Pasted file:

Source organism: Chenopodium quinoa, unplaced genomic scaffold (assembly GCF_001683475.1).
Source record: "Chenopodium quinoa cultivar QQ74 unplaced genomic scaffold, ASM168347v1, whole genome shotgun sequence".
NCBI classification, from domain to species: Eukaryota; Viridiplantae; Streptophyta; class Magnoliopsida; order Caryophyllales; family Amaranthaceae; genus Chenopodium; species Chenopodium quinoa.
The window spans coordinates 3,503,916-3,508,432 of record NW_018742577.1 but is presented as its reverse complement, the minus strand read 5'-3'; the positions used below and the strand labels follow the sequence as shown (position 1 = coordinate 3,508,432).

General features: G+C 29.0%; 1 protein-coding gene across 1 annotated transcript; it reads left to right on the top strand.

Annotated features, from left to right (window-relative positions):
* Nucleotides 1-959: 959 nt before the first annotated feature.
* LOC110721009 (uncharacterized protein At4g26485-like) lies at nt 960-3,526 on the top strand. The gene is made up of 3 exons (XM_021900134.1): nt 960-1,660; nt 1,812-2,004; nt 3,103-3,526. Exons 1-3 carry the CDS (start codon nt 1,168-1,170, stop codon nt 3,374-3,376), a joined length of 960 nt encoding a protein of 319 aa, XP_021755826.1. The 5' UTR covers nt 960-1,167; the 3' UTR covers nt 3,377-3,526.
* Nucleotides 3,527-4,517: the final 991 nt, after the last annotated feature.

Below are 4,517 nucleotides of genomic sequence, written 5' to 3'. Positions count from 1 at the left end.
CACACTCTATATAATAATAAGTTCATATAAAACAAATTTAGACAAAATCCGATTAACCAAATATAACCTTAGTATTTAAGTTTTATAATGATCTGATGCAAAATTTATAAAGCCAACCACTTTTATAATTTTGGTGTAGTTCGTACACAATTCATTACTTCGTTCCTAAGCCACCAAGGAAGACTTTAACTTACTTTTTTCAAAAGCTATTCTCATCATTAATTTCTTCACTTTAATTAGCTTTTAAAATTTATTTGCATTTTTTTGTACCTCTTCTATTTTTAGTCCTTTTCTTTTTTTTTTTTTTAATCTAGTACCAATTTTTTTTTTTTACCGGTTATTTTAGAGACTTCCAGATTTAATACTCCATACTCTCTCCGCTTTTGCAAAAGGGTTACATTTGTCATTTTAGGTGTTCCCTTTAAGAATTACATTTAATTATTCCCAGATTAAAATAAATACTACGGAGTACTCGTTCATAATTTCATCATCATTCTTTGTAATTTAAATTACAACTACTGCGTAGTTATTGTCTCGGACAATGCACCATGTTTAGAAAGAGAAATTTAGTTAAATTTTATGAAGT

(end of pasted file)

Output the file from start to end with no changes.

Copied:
Source organism: Chenopodium quinoa, unplaced genomic scaffold (assembly GCF_001683475.1).
Source record: "Chenopodium quinoa cultivar QQ74 unplaced genomic scaffold, ASM168347v1, whole genome shotgun sequence".
NCBI classification, from domain to species: Eukaryota; Viridiplantae; Streptophyta; class Magnoliopsida; order Caryophyllales; family Amaranthaceae; genus Chenopodium; species Chenopodium quinoa.
The window spans coordinates 3,503,916-3,508,432 of record NW_018742577.1 but is presented as its reverse complement, the minus strand read 5'-3'; the positions used below and the strand labels follow the sequence as shown (position 1 = coordinate 3,508,432).

General features: G+C 29.0%; 1 protein-coding gene across 1 annotated transcript; it reads left to right on the top strand.

Annotated features, from left to right (window-relative positions):
* Nucleotides 1-959: 959 nt before the first annotated feature.
* LOC110721009 (uncharacterized protein At4g26485-like) lies at nt 960-3,526 on the top strand. The gene is made up of 3 exons (XM_021900134.1): nt 960-1,660; nt 1,812-2,004; nt 3,103-3,526. Exons 1-3 carry the CDS (start codon nt 1,168-1,170, stop codon nt 3,374-3,376), a joined length of 960 nt encoding a protein of 319 aa, XP_021755826.1. The 5' UTR covers nt 960-1,167; the 3' UTR covers nt 3,377-3,526.
* Nucleotides 3,527-4,517: the final 991 nt, after the last annotated feature.

Below are 4,517 nucleotides of genomic sequence, written 5' to 3'. Positions count from 1 at the left end.
CACACTCTATATAATAATAAGTTCATATAAAACAAATTTAGACAAAATCCGATTAACCAAATATAACCTTAGTATTTAAGTTTTATAATGATCTGATGCAAAATTTATAAAGCCAACCACTTTTATAATTTTGGTGTAGTTCGTACACAATTCATTACTTCGTTCCTAAGCCACCAAGGAAGACTTTAACTTACTTTTTTCAAAAGCTATTCTCATCATTAATTTCTTCACTTTAATTAGCTTTTAAAATTTATTTGCATTTTTTTGTACCTCTTCTATTTTTAGTCCTTTTCTTTTTTTTTTTTTTAATCTAGTACCAATTTTTTTTTTTTACCGGTTATTTTAGAGACTTCCAGATTTAATACTCCATACTCTCTCCGCTTTTGCAAAAGGGTTACATTTGTCATTTTAGGTGTTCCCTTTAAGAATTACATTTAATTATTCCCAGATTAAAATAAATACTACGGAGTACTCGTTCATAATTTCATCATCATTCTTTGTAATTTAAATTACAACTACTGCGTAGTTATTGTCTCGGACAATGCACCATGTTTAGAAAGAGAAATTTAGTTAAATTTTATGAAGT